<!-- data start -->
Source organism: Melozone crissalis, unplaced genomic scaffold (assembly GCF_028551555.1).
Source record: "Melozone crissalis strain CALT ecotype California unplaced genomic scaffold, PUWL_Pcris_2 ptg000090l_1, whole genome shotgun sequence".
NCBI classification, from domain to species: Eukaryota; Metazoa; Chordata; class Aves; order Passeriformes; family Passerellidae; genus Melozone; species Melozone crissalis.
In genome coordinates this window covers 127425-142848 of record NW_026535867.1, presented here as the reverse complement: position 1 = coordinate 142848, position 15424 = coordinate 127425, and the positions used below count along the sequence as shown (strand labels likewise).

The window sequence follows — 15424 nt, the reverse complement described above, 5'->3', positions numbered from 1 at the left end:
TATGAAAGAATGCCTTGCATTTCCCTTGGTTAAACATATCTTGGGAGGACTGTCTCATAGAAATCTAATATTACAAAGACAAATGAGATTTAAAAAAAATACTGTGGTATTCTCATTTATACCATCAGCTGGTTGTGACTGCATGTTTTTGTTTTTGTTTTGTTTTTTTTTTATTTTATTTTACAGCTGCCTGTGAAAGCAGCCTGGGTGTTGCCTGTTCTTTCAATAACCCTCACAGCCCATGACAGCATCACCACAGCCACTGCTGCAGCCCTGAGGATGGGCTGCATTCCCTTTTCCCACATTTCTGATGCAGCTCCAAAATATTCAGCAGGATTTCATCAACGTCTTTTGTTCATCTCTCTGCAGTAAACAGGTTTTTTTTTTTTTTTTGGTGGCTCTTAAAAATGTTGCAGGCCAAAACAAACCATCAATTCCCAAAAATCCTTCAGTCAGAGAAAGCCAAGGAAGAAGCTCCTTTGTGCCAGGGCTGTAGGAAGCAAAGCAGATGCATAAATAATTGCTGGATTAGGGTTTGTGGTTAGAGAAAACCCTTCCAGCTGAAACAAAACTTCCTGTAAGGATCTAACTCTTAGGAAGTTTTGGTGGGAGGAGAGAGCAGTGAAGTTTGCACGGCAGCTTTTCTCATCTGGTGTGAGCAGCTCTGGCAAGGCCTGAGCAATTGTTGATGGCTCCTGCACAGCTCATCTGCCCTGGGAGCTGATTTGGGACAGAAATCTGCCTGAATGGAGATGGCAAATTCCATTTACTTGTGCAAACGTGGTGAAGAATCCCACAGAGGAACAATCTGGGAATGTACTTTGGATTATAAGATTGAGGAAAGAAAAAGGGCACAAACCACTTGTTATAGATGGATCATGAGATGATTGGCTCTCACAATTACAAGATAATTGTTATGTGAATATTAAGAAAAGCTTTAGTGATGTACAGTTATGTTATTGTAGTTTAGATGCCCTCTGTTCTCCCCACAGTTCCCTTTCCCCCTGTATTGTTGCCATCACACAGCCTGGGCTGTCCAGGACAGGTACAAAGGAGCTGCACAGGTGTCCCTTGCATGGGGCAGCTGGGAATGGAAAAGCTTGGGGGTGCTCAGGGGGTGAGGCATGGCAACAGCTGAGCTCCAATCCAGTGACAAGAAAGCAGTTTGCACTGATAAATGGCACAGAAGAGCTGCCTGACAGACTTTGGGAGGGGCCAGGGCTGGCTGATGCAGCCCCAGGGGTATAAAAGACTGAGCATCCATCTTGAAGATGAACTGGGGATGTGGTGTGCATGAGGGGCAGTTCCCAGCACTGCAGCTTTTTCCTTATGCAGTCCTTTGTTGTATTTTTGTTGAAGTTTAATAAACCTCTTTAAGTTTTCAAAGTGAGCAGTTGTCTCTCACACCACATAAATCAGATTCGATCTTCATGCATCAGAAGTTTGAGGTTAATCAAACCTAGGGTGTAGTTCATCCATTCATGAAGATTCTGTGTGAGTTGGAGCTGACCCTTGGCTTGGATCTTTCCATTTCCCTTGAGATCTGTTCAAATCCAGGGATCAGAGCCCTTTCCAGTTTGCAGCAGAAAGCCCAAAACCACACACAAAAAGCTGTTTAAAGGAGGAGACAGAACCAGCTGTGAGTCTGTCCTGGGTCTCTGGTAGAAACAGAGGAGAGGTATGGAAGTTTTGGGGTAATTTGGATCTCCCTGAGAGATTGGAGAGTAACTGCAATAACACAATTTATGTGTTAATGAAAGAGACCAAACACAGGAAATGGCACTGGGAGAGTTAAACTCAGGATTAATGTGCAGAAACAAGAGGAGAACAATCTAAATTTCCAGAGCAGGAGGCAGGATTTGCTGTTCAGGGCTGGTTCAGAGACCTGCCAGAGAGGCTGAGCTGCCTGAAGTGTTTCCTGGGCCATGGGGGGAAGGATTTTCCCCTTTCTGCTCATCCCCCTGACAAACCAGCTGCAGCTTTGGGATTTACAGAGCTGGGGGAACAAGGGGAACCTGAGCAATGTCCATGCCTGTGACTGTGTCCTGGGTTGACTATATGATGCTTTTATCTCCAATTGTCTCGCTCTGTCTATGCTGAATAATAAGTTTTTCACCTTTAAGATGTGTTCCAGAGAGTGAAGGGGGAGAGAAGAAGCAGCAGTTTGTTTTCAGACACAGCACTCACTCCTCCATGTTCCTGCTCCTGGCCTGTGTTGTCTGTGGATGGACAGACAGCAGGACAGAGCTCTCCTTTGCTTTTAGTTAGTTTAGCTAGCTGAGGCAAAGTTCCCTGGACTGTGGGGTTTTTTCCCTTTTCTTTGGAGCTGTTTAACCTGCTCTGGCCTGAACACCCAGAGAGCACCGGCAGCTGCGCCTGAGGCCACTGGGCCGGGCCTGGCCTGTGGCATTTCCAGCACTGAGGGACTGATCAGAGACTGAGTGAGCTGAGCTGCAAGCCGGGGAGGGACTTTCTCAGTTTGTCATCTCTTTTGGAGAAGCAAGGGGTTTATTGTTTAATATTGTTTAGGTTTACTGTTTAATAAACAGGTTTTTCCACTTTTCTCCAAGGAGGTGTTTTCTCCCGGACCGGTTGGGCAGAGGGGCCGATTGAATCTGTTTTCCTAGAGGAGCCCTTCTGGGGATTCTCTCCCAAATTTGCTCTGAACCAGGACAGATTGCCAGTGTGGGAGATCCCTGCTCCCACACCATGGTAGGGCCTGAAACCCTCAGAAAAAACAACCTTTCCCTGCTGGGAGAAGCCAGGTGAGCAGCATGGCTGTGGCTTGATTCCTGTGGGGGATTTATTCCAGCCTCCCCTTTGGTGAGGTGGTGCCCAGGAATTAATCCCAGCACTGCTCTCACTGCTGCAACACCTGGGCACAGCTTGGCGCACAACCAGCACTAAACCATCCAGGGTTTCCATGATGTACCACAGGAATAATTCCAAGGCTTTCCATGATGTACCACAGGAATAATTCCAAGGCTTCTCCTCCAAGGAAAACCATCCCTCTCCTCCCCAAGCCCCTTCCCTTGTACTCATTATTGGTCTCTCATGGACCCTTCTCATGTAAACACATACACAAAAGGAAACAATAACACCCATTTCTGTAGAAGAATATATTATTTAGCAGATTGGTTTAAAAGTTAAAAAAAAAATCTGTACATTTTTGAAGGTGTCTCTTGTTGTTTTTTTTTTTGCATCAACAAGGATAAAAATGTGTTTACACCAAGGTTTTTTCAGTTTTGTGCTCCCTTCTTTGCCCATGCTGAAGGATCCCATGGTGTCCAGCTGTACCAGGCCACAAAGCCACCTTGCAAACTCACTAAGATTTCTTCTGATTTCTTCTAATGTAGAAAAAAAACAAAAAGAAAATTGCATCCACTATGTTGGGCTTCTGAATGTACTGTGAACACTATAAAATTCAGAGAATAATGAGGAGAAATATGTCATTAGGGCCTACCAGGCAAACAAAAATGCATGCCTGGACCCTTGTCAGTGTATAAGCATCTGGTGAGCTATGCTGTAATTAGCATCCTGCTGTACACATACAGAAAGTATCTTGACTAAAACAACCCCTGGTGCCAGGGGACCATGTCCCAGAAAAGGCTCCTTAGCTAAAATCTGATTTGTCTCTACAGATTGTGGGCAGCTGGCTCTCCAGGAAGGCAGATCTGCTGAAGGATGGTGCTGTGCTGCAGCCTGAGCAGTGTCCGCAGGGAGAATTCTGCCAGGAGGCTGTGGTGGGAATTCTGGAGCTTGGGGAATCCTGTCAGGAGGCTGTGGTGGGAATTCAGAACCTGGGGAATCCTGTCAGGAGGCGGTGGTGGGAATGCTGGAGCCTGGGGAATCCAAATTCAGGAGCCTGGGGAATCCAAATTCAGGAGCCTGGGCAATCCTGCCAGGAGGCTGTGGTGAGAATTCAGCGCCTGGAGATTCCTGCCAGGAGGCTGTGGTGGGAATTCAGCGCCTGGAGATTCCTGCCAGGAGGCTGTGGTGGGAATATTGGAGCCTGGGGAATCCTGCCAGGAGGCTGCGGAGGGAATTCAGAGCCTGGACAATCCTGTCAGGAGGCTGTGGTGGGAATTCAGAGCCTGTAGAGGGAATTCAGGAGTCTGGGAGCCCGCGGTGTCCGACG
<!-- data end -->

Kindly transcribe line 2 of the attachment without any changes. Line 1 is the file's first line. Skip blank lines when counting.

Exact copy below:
Source record: "Melozone crissalis strain CALT ecotype California unplaced genomic scaffold, PUWL_Pcris_2 ptg000090l_1, whole genome shotgun sequence".